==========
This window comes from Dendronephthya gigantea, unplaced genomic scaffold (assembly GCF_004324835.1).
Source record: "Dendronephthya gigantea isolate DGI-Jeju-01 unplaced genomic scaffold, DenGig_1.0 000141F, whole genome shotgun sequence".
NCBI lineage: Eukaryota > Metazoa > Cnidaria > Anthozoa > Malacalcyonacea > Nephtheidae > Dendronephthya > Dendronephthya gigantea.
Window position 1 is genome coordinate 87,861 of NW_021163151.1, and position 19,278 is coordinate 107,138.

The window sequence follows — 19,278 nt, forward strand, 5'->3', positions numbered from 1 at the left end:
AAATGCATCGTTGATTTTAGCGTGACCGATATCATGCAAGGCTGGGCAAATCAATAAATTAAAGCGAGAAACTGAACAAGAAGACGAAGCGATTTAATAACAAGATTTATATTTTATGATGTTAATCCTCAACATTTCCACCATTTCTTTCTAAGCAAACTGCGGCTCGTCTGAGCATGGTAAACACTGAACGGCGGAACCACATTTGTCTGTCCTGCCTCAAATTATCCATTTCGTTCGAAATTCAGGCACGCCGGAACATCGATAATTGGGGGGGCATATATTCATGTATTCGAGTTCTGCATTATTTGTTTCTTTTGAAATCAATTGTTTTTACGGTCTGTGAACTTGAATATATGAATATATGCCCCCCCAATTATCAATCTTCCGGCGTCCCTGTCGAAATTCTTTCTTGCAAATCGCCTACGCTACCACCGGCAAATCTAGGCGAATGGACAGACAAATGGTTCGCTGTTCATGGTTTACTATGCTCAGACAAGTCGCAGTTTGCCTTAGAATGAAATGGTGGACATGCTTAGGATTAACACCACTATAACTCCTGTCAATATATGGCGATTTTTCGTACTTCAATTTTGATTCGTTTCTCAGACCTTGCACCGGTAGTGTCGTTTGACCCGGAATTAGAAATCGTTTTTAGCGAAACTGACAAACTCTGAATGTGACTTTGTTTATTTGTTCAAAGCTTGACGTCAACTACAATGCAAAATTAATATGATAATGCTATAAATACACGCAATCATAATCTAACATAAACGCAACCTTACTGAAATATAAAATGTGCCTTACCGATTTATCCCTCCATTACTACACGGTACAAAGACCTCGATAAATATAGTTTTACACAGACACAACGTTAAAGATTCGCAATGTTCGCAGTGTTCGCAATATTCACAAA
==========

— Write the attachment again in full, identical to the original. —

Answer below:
This window comes from Dendronephthya gigantea, unplaced genomic scaffold (assembly GCF_004324835.1).
Source record: "Dendronephthya gigantea isolate DGI-Jeju-01 unplaced genomic scaffold, DenGig_1.0 000141F, whole genome shotgun sequence".
NCBI lineage: Eukaryota > Metazoa > Cnidaria > Anthozoa > Malacalcyonacea > Nephtheidae > Dendronephthya > Dendronephthya gigantea.
Window position 1 is genome coordinate 87,861 of NW_021163151.1, and position 19,278 is coordinate 107,138.

The window sequence follows — 19,278 nt, forward strand, 5'->3', positions numbered from 1 at the left end:
AAATGCATCGTTGATTTTAGCGTGACCGATATCATGCAAGGCTGGGCAAATCAATAAATTAAAGCGAGAAACTGAACAAGAAGACGAAGCGATTTAATAACAAGATTTATATTTTATGATGTTAATCCTCAACATTTCCACCATTTCTTTCTAAGCAAACTGCGGCTCGTCTGAGCATGGTAAACACTGAACGGCGGAACCACATTTGTCTGTCCTGCCTCAAATTATCCATTTCGTTCGAAATTCAGGCACGCCGGAACATCGATAATTGGGGGGGCATATATTCATGTATTCGAGTTCTGCATTATTTGTTTCTTTTGAAATCAATTGTTTTTACGGTCTGTGAACTTGAATATATGAATATATGCCCCCCCAATTATCAATCTTCCGGCGTCCCTGTCGAAATTCTTTCTTGCAAATCGCCTACGCTACCACCGGCAAATCTAGGCGAATGGACAGACAAATGGTTCGCTGTTCATGGTTTACTATGCTCAGACAAGTCGCAGTTTGCCTTAGAATGAAATGGTGGACATGCTTAGGATTAACACCACTATAACTCCTGTCAATATATGGCGATTTTTCGTACTTCAATTTTGATTCGTTTCTCAGACCTTGCACCGGTAGTGTCGTTTGACCCGGAATTAGAAATCGTTTTTAGCGAAACTGACAAACTCTGAATGTGACTTTGTTTATTTGTTCAAAGCTTGACGTCAACTACAATGCAAAATTAATATGATAATGCTATAAATACACGCAATCATAATCTAACATAAACGCAACCTTACTGAAATATAAAATGTGCCTTACCGATTTATCCCTCCATTACTACACGGTACAAAGACCTCGATAAATATAGTTTTACACAGACACAACGTTAAAGATTCGCAATGTTCGCAGTGTTCGCAATATTCACAAA